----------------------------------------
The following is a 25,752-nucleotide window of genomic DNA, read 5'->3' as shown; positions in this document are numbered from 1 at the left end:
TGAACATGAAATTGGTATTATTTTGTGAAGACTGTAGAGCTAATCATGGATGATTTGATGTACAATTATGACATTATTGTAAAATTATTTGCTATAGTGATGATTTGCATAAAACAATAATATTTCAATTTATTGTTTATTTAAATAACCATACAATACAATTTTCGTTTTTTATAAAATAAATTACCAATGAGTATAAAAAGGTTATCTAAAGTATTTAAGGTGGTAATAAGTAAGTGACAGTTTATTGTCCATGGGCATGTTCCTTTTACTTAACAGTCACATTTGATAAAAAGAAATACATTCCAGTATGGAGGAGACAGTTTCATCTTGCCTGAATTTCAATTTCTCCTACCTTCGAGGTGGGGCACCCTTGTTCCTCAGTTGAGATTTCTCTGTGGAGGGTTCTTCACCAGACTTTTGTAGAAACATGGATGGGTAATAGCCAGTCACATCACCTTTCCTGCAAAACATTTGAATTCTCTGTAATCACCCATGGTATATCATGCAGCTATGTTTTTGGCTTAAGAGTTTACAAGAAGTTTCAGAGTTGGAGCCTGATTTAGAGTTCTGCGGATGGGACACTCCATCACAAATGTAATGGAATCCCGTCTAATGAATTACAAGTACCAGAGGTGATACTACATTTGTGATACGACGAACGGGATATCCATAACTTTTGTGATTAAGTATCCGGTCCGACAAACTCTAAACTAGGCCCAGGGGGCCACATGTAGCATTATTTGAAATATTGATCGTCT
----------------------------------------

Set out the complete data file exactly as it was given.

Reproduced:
The following is a 25,752-nucleotide window of genomic DNA, read 5'->3' as shown; positions in this document are numbered from 1 at the left end:
TGAACATGAAATTGGTATTATTTTGTGAAGACTGTAGAGCTAATCATGGATGATTTGATGTACAATTATGACATTATTGTAAAATTATTTGCTATAGTGATGATTTGCATAAAACAATAATATTTCAATTTATTGTTTATTTAAATAACCATACAATACAATTTTCGTTTTTTATAAAATAAATTACCAATGAGTATAAAAAGGTTATCTAAAGTATTTAAGGTGGTAATAAGTAAGTGACAGTTTATTGTCCATGGGCATGTTCCTTTTACTTAACAGTCACATTTGATAAAAAGAAATACATTCCAGTATGGAGGAGACAGTTTCATCTTGCCTGAATTTCAATTTCTCCTACCTTCGAGGTGGGGCACCCTTGTTCCTCAGTTGAGATTTCTCTGTGGAGGGTTCTTCACCAGACTTTTGTAGAAACATGGATGGGTAATAGCCAGTCACATCACCTTTCCTGCAAAACATTTGAATTCTCTGTAATCACCCATGGTATATCATGCAGCTATGTTTTTGGCTTAAGAGTTTACAAGAAGTTTCAGAGTTGGAGCCTGATTTAGAGTTCTGCGGATGGGACACTCCATCACAAATGTAATGGAATCCCGTCTAATGAATTACAAGTACCAGAGGTGATACTACATTTGTGATACGACGAACGGGATATCCATAACTTTTGTGATTAAGTATCCGGTCCGACAAACTCTAAACTAGGCCCAGGGGGCCACATGTAGCATTATTTGAAATATTGATCGTCT